Thoughts: I like how the lessons learned in the previous episode - that it's important to read beneath people's outward actions to see what they're really up to - became important here. Just as Skipper was returning to the sub, both Twenty-Faces and Chiko cast sideways glances at each-other as if they pretty much expected the captain to betray them at the last second (which seems to have become a theme of this show so far). It's nice to see a little continuity in this show, although I'm really waiting for Chiko to come into her own. While she makes steps with each episode, I'm about ready to see her do something else than mend shirts, cook, and try to get the grumbly old thief Muto to warm up a little bit.
I was getting a little irritated that it seemed like none of the other female characters that appeared in the opening/ending were being introduced, but it seems that we got a glimpse of one of them briefly this time around - a woman working for Chiko's aunt who seems to have something else on her mind. I'm betting the next episode will be more revealing as to this mysterious person's role. On the one hand I'm a little annoyed that Chiko's aunt is even still playing a recurring role in the series, because I'm more interested in how Chiko's life will unfold being away from that (literally) toxic family and I don't think that the aunt or uncle really have a role to play anymore, but I could be wrong.
I usually refrain from spending a lot of time talking about specific fansub groups because I like to turn the focus away from the dubious legality of what I'm doing instead of advertising the fact that there's anime for free on the internets, but I find it interesting that Live-Evil, the group subbing this show, has done quite a few shows that have female-character focuses. Sisters of Wellber, Shion no Ou, Rose of Versailles, Utena... I could go on. With all the fly-by-night fansub groups popping up and subbing one or two episodes of a series, it's cool to have a group which doesn't necessarily sub the "big" shows. I can think of quite a few groups who I've never heard of before working on Soul Eater, but without groups like this I think there are a lot of smaller, quieter, less flashy shows that wouldn't have a chance and I like that. And with an eye to classic-feeling shows, this seems to fit well into their lineup.
*cough* well anyway, I like how this show has kind of a kids' show feel without being zany and wacky. It's just simple and entertaining with some larger-than-life but still appealing characters.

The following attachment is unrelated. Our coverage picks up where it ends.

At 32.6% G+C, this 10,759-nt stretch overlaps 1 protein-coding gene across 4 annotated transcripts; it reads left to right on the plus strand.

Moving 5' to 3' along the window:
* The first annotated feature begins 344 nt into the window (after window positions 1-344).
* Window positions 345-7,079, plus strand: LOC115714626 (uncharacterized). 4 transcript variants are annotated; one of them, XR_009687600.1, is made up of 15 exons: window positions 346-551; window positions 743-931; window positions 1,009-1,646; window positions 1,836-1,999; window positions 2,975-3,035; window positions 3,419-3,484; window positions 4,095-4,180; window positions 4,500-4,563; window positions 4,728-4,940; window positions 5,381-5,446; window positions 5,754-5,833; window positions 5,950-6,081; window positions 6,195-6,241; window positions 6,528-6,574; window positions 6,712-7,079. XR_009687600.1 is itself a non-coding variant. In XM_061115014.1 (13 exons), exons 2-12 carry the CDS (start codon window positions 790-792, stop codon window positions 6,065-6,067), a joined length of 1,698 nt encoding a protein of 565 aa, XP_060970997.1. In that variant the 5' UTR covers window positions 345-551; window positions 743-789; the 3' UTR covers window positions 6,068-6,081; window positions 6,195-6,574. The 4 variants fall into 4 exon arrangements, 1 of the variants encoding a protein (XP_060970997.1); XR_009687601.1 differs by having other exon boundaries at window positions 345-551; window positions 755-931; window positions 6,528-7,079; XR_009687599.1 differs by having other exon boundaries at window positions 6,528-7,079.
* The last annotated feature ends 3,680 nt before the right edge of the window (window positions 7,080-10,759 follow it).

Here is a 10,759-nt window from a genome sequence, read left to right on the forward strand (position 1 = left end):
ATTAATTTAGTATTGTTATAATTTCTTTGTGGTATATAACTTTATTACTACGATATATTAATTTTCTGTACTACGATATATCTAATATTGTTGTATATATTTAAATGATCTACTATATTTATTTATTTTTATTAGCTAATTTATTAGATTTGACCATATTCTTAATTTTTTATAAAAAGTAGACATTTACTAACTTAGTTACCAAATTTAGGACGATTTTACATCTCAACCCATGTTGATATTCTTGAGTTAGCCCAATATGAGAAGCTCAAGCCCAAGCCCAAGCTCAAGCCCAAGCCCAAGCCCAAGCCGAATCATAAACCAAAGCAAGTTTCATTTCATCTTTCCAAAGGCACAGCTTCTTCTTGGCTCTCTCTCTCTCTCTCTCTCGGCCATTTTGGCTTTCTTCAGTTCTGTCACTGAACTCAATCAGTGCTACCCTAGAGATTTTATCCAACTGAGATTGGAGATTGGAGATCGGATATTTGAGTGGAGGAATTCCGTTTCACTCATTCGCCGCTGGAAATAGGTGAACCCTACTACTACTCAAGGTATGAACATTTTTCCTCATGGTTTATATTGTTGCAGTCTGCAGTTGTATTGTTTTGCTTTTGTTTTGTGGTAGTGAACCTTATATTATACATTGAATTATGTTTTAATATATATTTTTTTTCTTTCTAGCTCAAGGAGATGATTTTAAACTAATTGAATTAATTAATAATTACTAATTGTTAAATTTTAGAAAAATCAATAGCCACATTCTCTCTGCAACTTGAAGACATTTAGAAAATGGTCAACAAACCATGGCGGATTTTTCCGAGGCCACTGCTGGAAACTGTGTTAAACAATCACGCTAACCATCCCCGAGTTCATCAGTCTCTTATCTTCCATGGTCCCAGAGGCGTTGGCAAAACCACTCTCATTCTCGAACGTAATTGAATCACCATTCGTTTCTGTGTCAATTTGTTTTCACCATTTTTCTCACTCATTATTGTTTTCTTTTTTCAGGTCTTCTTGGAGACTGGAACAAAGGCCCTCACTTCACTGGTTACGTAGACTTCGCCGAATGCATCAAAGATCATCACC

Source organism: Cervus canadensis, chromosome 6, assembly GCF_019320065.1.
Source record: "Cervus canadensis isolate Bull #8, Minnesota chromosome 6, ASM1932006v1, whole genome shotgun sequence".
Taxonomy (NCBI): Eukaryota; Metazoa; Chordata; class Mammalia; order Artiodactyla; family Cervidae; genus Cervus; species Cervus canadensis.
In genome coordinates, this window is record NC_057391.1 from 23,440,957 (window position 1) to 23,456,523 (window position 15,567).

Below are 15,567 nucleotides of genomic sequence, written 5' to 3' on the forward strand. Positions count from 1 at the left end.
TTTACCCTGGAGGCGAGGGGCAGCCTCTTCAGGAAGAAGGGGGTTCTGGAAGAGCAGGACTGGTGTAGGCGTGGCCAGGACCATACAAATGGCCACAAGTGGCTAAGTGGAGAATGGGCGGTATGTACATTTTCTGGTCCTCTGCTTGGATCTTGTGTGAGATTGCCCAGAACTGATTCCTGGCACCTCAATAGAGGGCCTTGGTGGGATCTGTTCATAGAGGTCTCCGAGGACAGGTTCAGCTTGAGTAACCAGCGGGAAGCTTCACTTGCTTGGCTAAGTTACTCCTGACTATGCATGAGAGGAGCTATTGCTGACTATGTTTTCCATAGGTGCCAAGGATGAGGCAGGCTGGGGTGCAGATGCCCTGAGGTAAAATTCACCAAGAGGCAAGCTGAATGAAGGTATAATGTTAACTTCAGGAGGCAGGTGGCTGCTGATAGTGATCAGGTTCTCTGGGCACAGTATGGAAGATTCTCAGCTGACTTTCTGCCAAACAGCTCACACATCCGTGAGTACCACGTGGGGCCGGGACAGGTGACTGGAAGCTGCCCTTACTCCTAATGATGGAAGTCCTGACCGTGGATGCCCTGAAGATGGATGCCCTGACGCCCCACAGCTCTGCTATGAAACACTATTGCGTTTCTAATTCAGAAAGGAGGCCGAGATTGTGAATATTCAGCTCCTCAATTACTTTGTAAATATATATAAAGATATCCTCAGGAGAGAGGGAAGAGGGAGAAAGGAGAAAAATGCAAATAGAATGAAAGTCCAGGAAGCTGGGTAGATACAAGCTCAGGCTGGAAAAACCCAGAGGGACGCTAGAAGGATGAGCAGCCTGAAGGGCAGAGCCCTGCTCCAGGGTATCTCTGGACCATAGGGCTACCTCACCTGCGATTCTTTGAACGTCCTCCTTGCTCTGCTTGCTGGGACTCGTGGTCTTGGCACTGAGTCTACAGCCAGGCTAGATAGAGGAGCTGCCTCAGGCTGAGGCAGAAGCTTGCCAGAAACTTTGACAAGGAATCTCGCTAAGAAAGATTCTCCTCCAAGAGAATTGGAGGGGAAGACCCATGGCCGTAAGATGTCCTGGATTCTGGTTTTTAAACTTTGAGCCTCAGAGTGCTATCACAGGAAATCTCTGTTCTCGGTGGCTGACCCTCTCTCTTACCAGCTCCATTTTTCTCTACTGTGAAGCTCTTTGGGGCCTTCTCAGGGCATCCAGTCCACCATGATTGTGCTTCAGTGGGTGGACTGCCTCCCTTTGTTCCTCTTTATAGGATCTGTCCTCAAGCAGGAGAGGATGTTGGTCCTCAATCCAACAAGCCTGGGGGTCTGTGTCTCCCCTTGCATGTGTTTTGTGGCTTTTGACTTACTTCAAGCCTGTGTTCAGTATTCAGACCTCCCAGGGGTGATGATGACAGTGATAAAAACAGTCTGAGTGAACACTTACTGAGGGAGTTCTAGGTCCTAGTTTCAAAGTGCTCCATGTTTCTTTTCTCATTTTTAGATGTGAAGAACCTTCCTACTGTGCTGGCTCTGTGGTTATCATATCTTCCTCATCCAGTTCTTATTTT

The Daughter of Twenty Faces Episode 2
Summary: After being rescued from her ill-intentioned aunt, Chiko and her savior, the thief Twenty-Faces, make their escape via airship to the thieving group's mountain hideout. Unfortunately the police are close behind, and they have to sacrifice their hideout and take to the skies once again. Upon landing in an isolated location, an informant named Chen clues them in on a treasure up for grabs - the hand mirror of a former Chinese Empress. Chiko, eager to please and to become like her mentor Twenty-Faces, wants to participate, and she's allowed to be the lookout as Twenty-Faces bags the goods.
Though the original information led them into a trap, Twenty-Faces saw through it and got his prize, though during his escape he was shot in the side. Luckily a kind Chinese woman takes him in and, along with Chiko, nurses him back to health. She's not quite the kindly woman she claims to be, however, and Chiko and Twenty-Faces narrowly escape before the men she called arrive to claim their bounty. Chiko learns a lesson about trusting people and learning to listen for the things that they don't say.
Thoughts: There's something about this show that kind of reminds me of stuff like Nadia: The Secret of Blue Water because of its earlier time period and the sense of adventure in the writing. I think I like the show for it's pure sense of fun, and also the bit of tragedy in Chiko's past that's driving her to become a thief like her hero and rescuer. So far there hasn't been a lot of dwelling in the past, but I can sense just how much Chiko's past is driving her to move forward and learn from what she's experienced.
Other than that, I don't really have a lot of meaty comments to make about this episode. It's adventuresome, fun, standard enjoyable stuff with what's shaping up to be a pretty good ensemble cast. I'm only wondering when it'll transition into Chiko being the "star" and Twenty-Faces being absent/in trouble/whatever happens to him later on.